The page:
Margaret Stokes: antiquarian scholar with an artist’s eye20 September 2018
We continue our Blog post series on the five Honorary Members featured in our exhibition 'Prodigies of learning: Academy women in the nineteenth century'. This month we look at Margaret Stokes
A talented artist and antiquary, born in Dublin, Margaret McNair Stokes lived in the city most of her life. The family had a large Georgian house at 5 Merrion Square, and Margaret was educated at home. She studied art and antiquities under the influence of her father, William Stokes, MD, MRIA (1804-78), and his friends. She maintained close contact throughout her life with her older brother, Whitley Stokes, MRIA (1830-1909), a Celtic scholar and legal administrator.
The family had a longstanding association with the Royal Irish Academy, and the scholarly circle in which Margaret worked in her early career included George Petrie, MRIA, Samuel Ferguson, MRIA, J. H. Todd, MRIA, and Edwin Wyndham Quin, earl of Dunraven, MRIA. She edited and illustrated some of their publications on Irish antiquities, architecture and manuscript heritage. Among her best known artistic achievements are the illustrations she provided for Samuel Ferguson’s The Cromlech on Howth: a poem (London, 1861). The book includes her intricate reworking of images from the Book of Kells, along with watercolours depicting scenes from Howth and Clontarf on the north Dublin coast.
Margaret Stokes’ artistic talent emerged clearly in her illustrations for Samuel Ferguson’s Cromlech of Howth (London, 1861).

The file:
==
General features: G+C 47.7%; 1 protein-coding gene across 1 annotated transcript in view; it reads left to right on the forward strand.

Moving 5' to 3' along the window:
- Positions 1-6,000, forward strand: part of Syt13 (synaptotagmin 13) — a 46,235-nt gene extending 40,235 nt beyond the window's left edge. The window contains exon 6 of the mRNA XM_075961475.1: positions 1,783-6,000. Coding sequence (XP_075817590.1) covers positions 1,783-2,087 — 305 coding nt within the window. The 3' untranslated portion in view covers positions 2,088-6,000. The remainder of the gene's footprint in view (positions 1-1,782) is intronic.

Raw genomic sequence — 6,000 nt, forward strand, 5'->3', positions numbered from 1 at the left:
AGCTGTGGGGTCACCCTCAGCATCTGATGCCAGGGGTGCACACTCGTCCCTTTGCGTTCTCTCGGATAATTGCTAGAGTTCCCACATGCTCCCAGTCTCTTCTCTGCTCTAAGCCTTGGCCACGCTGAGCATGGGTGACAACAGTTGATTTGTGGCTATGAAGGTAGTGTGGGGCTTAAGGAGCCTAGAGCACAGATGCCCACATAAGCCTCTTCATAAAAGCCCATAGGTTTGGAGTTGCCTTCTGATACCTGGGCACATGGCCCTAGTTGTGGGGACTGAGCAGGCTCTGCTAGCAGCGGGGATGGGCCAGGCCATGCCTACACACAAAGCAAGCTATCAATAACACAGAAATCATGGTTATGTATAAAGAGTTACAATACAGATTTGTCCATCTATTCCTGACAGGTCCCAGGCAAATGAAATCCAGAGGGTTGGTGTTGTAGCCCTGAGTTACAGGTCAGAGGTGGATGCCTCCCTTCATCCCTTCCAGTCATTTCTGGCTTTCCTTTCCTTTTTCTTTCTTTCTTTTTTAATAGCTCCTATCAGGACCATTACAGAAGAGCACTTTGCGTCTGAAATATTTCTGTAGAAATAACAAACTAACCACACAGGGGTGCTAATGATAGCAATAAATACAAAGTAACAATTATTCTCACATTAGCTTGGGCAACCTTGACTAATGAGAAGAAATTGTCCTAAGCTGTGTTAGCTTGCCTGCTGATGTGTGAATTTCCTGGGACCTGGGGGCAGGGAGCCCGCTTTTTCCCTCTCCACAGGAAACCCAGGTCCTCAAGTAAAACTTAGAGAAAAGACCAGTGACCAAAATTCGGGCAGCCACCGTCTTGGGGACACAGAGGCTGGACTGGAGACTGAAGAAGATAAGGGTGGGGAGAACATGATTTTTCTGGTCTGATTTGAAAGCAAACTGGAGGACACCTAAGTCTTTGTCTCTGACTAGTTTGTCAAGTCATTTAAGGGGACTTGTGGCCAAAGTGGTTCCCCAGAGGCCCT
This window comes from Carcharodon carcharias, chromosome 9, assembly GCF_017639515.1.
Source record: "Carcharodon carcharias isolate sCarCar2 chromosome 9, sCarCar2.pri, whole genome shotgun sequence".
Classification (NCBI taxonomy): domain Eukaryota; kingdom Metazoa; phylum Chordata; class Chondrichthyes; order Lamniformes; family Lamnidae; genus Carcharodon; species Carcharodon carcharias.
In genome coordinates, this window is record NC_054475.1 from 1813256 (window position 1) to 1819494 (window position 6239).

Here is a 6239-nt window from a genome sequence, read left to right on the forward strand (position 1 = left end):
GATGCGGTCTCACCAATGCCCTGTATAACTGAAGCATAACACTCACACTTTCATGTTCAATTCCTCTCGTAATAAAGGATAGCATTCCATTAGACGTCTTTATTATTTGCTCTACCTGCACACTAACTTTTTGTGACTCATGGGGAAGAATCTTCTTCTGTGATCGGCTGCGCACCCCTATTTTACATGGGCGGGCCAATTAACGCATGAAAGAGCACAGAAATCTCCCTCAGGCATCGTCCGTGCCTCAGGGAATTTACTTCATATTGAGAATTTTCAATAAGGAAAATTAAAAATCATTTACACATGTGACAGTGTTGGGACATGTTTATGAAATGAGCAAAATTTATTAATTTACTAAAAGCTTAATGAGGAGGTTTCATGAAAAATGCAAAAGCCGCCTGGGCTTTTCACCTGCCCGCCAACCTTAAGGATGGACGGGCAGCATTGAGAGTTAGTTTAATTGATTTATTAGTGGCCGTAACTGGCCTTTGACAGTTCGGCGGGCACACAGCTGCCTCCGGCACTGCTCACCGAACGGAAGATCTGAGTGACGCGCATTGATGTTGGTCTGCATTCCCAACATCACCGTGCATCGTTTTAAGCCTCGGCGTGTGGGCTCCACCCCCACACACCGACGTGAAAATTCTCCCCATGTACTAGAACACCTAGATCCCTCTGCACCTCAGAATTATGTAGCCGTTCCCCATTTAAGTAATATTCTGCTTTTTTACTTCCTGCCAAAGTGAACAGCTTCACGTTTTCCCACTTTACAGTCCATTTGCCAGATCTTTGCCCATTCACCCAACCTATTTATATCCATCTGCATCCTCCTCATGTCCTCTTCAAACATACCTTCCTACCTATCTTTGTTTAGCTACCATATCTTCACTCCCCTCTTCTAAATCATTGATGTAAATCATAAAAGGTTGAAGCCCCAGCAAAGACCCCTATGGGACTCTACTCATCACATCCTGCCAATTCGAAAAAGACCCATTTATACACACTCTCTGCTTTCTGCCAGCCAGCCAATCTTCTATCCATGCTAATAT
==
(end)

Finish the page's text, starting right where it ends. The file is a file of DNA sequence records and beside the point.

The Cromlech on Howth: a poem / by Samuel Ferguson (London, 1861), plate 4.
By the time she came to publish her research under her own name, Margaret was an informed and experienced editor, photographer, and illustrator. Two books based on her research, Early Christian architecture in Ireland (1878) and Early Christian art in Ireland (1887), include many of her accomplished drawings. Her Early Christian art was regularly reprinted well into the twentieth century and helped mould artistic perceptions of Irish heritage in the newly independent Ireland.
Her High crosses of Castledermot and Durrow (1898) combines photography and original artwork in her pursuit of visual accuracy. Margaret Stokes had a very clear view of how her illustrations of high crosses were to be presented, using her technique of photography and art combined. Then, as now, producing high-quality images of such monuments in the landscape required skill and patience. In her communications with the RIA publications committee, she insisted that the illustrations of medieval high crosses she had personally prepared were integral to her work and could not be replaced by alternative photographs of the same objects.
‘Everyone who has experience of photography in the case of half obliterated bas-reliefs or inscriptions, will support me in saying that the result depends on the season, the day, the hour and the aspect of the skies. … my paintings are worked on a certain foundation – that foundation being a platinotype print from a certain negative. The faintest indications of design discoverable in this negative are brought out by my brush. In a different negative the design may be wholly misrepresented – or obliterated if taken under a different aspect of sunlight. … the primary object of my work is not the same as the photographer’s. The method which I have found by experience to be the best to follow for my purpose is to make rubbings in the first instance so as to be sure of what the pattern or design really is which may look so different or so incomprehensible either to the naked eye or in a photograph taken under ordinary conditions of light. But, having once secured, through means of the rubbing, the true nature of the design, then to watch for the moment when the sun illumines the sculpture so that the edges of the half-effaced outline revealed first in the rubbing, come out in agreement with it.’ (RIA, MS 12 L 36)